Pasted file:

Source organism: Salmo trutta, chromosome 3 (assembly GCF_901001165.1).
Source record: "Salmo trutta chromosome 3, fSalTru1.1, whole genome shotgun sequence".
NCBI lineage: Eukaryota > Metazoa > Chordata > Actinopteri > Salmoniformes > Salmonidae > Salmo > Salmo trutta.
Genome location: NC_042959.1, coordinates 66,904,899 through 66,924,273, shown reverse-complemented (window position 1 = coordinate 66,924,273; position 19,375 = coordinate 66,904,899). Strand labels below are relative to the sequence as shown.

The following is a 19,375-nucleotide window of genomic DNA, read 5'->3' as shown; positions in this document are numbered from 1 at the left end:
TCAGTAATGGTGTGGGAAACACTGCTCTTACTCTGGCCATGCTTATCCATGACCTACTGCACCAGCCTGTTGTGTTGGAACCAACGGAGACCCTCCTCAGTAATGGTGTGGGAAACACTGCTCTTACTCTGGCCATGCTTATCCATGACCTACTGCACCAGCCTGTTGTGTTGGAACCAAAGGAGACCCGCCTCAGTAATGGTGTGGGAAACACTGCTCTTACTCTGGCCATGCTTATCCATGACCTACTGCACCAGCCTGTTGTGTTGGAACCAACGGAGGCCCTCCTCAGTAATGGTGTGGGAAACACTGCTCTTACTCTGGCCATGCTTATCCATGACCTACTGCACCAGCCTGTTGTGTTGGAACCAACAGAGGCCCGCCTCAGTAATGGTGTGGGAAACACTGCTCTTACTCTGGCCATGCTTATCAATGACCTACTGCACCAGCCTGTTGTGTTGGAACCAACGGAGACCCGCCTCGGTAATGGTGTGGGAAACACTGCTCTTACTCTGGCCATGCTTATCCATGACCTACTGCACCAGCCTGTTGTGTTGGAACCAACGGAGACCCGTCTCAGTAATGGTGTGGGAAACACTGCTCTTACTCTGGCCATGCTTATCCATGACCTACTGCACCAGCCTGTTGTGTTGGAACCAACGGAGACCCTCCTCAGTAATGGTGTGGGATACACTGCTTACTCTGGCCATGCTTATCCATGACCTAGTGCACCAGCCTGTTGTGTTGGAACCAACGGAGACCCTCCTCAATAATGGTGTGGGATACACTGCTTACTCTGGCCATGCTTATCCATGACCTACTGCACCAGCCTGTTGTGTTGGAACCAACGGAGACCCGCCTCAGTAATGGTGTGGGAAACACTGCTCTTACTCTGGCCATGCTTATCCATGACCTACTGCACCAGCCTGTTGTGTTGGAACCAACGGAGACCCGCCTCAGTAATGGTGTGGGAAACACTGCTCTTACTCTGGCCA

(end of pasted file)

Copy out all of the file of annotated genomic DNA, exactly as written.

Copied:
Source organism: Salmo trutta, chromosome 3 (assembly GCF_901001165.1).
Source record: "Salmo trutta chromosome 3, fSalTru1.1, whole genome shotgun sequence".
NCBI lineage: Eukaryota > Metazoa > Chordata > Actinopteri > Salmoniformes > Salmonidae > Salmo > Salmo trutta.
Genome location: NC_042959.1, coordinates 66,904,899 through 66,924,273, shown reverse-complemented (window position 1 = coordinate 66,924,273; position 19,375 = coordinate 66,904,899). Strand labels below are relative to the sequence as shown.

The following is a 19,375-nucleotide window of genomic DNA, read 5'->3' as shown; positions in this document are numbered from 1 at the left end:
TCAGTAATGGTGTGGGAAACACTGCTCTTACTCTGGCCATGCTTATCCATGACCTACTGCACCAGCCTGTTGTGTTGGAACCAACGGAGACCCTCCTCAGTAATGGTGTGGGAAACACTGCTCTTACTCTGGCCATGCTTATCCATGACCTACTGCACCAGCCTGTTGTGTTGGAACCAAAGGAGACCCGCCTCAGTAATGGTGTGGGAAACACTGCTCTTACTCTGGCCATGCTTATCCATGACCTACTGCACCAGCCTGTTGTGTTGGAACCAACGGAGGCCCTCCTCAGTAATGGTGTGGGAAACACTGCTCTTACTCTGGCCATGCTTATCCATGACCTACTGCACCAGCCTGTTGTGTTGGAACCAACAGAGGCCCGCCTCAGTAATGGTGTGGGAAACACTGCTCTTACTCTGGCCATGCTTATCAATGACCTACTGCACCAGCCTGTTGTGTTGGAACCAACGGAGACCCGCCTCGGTAATGGTGTGGGAAACACTGCTCTTACTCTGGCCATGCTTATCCATGACCTACTGCACCAGCCTGTTGTGTTGGAACCAACGGAGACCCGTCTCAGTAATGGTGTGGGAAACACTGCTCTTACTCTGGCCATGCTTATCCATGACCTACTGCACCAGCCTGTTGTGTTGGAACCAACGGAGACCCTCCTCAGTAATGGTGTGGGATACACTGCTTACTCTGGCCATGCTTATCCATGACCTAGTGCACCAGCCTGTTGTGTTGGAACCAACGGAGACCCTCCTCAATAATGGTGTGGGATACACTGCTTACTCTGGCCATGCTTATCCATGACCTACTGCACCAGCCTGTTGTGTTGGAACCAACGGAGACCCGCCTCAGTAATGGTGTGGGAAACACTGCTCTTACTCTGGCCATGCTTATCCATGACCTACTGCACCAGCCTGTTGTGTTGGAACCAACGGAGACCCGCCTCAGTAATGGTGTGGGAAACACTGCTCTTACTCTGGCCA